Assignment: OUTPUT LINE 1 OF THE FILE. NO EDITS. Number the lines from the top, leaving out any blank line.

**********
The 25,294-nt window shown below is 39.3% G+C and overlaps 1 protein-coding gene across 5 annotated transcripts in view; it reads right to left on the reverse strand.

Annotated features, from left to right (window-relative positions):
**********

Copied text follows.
The 25,294-nt window shown below is 39.3% G+C and overlaps 1 protein-coding gene across 5 annotated transcripts in view; it reads right to left on the reverse strand.